We are currently in earnings season so keep a keen eye on what companies are reporting and signalling for the near future. Don’t overpay for an earnings stream if you struggle to justify a high price earnings ratio or a lower dividend yield, no matter how good the business is.
If a stock has jumped by 40% in three months, as a large bank has, or by 25%, as a big logistics company has, or by 30%, as a services company has, then ask yourself whether the economic and business situation has changed so dramatically for that to be sustainable.
To quote Warren Buffet, “price is what you pay, value is what you get”. It is an axiom to always remember when sentiment gets ahead of fundamentals, which applies both to bear and bull markets.
There is a good example recently of a company in banking that was the subject of a questionable report on its business model and solvency. There was initial concern, media publicity, and some panic. However, this company did the right thing by being honest and forthcoming with disclosure and stabilising the market in its shares. Confidence was restored.
As a shareholder in this company, you felt that your investment was in sound hands. But the stock had in any event been richly priced, another one with a domestic focus that had run ahead too much. The price correction thus offered an opportunity for new money if its satisfied fundamental evaluation.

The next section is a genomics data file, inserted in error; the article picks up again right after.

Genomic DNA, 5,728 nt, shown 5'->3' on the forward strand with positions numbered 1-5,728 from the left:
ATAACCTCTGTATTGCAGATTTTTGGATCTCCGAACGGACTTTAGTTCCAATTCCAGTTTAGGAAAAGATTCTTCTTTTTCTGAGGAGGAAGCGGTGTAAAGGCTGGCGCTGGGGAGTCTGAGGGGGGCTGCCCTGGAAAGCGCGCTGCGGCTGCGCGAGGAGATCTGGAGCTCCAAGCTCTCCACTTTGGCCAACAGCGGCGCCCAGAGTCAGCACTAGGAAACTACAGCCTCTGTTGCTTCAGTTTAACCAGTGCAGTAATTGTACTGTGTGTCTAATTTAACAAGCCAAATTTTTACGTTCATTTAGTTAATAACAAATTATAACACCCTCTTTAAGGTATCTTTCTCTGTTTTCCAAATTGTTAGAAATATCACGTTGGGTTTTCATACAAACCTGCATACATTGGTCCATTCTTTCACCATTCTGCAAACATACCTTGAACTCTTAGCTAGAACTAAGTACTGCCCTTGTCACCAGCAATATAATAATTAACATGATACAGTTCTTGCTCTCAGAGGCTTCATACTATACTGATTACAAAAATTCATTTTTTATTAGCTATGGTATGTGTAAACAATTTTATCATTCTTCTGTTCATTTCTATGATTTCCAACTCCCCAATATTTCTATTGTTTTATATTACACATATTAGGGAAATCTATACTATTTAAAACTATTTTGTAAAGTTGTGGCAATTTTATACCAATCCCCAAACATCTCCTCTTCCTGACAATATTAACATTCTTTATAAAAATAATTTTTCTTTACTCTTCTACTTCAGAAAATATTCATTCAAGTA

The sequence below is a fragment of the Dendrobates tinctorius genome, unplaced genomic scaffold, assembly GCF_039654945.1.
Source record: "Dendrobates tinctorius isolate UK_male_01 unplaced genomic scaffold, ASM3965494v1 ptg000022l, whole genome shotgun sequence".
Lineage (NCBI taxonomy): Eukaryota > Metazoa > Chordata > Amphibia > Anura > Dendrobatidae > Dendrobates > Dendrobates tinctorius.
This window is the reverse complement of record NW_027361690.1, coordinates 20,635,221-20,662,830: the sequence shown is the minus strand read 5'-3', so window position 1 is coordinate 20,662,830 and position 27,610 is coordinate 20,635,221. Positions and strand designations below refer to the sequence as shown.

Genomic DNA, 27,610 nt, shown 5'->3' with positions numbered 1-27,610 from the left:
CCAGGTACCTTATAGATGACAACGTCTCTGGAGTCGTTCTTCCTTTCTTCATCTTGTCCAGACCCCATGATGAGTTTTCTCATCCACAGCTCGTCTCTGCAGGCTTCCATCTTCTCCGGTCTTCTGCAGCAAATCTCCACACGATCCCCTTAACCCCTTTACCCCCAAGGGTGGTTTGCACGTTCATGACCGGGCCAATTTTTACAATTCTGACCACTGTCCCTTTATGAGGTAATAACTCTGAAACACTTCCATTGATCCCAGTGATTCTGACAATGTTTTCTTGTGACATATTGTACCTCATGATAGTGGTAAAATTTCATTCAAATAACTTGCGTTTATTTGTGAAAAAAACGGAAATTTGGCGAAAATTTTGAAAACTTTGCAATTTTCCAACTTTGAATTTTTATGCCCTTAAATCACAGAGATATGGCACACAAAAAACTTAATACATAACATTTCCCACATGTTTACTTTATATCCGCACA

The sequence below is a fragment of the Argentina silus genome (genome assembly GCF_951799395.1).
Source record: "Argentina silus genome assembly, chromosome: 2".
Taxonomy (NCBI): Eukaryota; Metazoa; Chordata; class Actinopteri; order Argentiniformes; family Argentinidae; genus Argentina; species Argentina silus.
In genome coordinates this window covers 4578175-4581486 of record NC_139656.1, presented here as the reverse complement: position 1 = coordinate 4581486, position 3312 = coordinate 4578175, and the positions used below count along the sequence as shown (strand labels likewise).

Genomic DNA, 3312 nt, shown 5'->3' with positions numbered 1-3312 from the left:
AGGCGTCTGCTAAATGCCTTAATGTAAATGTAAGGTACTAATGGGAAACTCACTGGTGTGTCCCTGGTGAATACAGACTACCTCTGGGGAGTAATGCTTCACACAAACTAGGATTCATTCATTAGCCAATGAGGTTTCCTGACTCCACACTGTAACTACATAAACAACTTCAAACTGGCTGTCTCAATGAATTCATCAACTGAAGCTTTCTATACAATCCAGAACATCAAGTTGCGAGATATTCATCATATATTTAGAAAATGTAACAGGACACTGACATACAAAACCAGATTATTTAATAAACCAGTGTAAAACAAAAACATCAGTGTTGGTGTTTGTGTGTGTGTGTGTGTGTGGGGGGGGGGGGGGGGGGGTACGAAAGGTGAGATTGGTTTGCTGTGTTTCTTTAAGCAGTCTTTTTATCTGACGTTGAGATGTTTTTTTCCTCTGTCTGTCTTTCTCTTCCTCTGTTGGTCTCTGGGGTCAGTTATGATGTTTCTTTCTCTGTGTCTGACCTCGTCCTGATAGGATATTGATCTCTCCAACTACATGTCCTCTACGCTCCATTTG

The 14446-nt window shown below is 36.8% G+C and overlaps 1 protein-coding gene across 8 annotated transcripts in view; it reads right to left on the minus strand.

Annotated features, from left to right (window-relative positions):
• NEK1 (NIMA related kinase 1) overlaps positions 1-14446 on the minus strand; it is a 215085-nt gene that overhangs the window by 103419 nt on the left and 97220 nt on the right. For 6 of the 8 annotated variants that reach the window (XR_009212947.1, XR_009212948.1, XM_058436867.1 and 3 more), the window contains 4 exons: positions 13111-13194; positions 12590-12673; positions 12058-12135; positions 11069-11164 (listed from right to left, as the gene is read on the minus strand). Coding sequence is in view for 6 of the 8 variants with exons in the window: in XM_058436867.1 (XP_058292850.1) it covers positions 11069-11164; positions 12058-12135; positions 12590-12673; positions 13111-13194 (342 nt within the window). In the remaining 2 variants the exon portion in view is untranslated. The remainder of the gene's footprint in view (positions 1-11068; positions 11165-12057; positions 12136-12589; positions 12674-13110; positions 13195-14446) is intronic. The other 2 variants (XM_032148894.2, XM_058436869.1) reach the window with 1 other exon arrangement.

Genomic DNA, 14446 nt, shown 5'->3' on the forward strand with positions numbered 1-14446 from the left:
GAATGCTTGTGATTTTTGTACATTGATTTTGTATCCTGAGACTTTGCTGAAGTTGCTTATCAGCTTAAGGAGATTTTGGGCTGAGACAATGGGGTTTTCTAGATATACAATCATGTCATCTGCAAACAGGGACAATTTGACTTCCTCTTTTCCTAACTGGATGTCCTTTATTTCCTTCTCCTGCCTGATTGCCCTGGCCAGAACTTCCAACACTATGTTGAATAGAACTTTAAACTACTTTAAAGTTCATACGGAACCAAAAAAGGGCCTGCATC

It is still worth remembering that you need a good mix and match of stocks. As markets correct, up and down, take time to reassess and see what suits you best. It may even be a time to take some money of the table and reinvest in better value elsewhere. Buy and hold is not always the way to go.
A bias to offshore is even more attractive today with the rand having strengthened by approximately 20% and some offshore orientated stocks having underperformed South Africa orientated stocks. You are paying much less in rand for that same stream of earnings in dollars, or euros, or pounds, or Chinese yuan.
With offshore exposure, either indirectly on the JSE through companies with a big offshore earnings component, or directly through US Stocks via Easy Equities, investors need to think less in rand and more in foreign currency. Easy Equities is your friend here and offers great options.
By investing offshore when the rand is stronger you invest in your international purchasing power. The value of your stock will be the same in offshore currency, but it’ll be less in rand than a few months ago. There are a number of S&P 500 stocks that have done well in dollars, but you can get them cheaper now in rand.
All of us will be a bit poorer after this latest government budget. But don’t let that deflect you from your investment goals. It may be a time to reprioritise on consumption, cutting back here and there. You are not going to compromise your quality of life today, but you’ll certainly enhance your quality of life in years to come.
Wishing you profitable investing, until next time.
M N INGHAM